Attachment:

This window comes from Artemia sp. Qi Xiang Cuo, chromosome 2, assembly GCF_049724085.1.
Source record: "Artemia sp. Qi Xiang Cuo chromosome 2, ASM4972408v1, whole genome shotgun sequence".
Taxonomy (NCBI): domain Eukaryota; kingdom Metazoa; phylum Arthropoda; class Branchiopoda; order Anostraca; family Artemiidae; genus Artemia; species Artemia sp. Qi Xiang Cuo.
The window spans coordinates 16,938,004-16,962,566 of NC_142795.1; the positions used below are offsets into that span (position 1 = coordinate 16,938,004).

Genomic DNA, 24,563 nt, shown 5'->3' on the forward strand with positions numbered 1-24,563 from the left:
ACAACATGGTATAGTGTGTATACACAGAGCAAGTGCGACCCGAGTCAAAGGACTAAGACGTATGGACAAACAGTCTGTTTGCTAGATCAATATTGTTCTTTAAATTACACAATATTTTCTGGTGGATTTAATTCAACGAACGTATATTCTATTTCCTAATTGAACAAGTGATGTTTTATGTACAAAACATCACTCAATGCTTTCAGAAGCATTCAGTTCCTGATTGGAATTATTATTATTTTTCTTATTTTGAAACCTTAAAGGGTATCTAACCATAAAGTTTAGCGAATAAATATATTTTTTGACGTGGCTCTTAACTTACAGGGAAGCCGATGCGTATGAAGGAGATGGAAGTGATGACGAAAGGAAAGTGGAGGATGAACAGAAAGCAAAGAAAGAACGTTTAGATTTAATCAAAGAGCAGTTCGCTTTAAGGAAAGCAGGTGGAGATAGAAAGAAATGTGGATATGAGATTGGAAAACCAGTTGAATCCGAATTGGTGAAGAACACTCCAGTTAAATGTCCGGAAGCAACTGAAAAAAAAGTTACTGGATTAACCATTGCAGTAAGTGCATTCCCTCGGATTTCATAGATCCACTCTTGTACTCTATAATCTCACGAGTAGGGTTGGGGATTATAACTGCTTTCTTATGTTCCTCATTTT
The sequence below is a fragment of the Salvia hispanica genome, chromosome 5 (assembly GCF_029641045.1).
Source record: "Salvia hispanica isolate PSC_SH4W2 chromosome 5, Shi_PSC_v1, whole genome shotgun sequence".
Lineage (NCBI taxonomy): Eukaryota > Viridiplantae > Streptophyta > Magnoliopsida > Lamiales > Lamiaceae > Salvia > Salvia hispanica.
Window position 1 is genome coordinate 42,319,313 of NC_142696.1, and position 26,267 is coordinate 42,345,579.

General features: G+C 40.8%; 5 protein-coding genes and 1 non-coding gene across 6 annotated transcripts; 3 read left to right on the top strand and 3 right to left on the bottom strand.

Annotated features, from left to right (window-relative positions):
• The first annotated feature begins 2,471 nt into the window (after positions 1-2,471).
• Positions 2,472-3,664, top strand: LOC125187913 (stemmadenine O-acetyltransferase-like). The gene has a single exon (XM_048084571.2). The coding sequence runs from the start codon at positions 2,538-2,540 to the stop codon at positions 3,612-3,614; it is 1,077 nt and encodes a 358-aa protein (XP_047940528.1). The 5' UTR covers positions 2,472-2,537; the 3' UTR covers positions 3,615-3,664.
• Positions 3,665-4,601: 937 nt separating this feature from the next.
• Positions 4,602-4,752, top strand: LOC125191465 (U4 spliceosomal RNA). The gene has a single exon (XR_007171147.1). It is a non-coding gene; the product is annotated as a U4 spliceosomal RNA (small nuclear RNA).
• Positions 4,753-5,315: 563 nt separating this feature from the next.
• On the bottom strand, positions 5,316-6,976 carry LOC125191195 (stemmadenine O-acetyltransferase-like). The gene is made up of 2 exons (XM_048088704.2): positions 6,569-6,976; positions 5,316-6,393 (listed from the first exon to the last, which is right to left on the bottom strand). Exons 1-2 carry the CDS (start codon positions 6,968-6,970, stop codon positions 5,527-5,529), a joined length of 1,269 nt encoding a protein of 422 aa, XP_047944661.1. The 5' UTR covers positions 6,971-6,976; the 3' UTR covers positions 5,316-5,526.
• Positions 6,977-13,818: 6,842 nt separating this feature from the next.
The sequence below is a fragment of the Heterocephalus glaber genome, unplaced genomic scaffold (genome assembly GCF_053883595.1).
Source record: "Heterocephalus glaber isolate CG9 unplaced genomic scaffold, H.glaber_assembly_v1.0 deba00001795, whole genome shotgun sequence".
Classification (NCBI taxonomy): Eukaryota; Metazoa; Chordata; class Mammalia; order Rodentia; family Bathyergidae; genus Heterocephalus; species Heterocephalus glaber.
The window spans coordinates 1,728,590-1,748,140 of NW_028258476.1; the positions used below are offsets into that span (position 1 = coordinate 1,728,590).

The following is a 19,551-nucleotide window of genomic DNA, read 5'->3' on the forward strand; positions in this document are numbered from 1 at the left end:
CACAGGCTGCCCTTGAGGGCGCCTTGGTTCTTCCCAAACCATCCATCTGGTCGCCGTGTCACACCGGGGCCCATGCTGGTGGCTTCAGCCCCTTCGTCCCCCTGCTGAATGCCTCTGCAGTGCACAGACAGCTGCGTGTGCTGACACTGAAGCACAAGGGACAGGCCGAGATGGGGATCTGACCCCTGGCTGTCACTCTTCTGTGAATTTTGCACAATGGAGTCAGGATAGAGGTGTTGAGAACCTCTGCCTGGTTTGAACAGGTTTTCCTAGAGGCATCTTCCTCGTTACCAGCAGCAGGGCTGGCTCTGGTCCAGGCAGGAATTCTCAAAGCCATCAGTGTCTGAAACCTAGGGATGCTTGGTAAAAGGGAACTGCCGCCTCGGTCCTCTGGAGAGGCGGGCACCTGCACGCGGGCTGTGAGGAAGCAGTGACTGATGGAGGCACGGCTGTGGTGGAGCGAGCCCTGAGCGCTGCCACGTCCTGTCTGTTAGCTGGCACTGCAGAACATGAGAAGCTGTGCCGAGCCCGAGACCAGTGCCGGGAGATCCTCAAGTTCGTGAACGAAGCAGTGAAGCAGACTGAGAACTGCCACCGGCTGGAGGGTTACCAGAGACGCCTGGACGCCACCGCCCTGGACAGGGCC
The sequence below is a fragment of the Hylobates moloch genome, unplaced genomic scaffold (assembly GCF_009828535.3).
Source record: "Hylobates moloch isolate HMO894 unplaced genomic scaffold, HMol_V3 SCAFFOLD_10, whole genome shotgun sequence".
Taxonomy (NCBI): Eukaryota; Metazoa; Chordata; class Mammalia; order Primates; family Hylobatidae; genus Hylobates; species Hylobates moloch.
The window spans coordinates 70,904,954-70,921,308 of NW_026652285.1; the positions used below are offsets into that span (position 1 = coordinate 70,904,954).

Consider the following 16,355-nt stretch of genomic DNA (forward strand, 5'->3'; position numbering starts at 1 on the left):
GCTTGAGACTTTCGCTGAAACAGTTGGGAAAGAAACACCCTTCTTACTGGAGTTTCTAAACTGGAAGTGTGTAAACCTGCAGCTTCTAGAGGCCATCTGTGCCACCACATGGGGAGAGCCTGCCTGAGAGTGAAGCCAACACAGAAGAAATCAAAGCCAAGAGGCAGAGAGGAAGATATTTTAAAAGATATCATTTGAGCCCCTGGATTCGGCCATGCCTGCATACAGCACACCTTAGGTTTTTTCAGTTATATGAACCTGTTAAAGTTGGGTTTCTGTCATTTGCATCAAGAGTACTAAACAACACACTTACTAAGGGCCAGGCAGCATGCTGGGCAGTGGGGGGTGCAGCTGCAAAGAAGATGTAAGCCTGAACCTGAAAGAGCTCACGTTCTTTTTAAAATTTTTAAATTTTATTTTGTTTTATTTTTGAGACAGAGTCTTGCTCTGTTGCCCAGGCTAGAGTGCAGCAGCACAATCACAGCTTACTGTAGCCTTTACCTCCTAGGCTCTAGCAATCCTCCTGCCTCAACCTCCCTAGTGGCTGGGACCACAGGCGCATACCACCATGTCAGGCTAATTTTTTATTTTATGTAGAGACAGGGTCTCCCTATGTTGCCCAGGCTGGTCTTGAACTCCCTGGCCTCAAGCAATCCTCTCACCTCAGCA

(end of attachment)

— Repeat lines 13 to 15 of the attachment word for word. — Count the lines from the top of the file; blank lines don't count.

• The first annotated feature begins 2,471 nt into the window (after positions 1-2,471).
• Positions 2,472-3,664, top strand: LOC125187913 (stemmadenine O-acetyltransferase-like). The gene has a single exon (XM_048084571.2). The coding sequence runs from the start codon at positions 2,538-2,540 to the stop codon at positions 3,612-3,614; it is 1,077 nt and encodes a 358-aa protein (XP_047940528.1). The 5' UTR covers positions 2,472-2,537; the 3' UTR covers positions 3,615-3,664.
• Positions 3,665-4,601: 937 nt separating this feature from the next.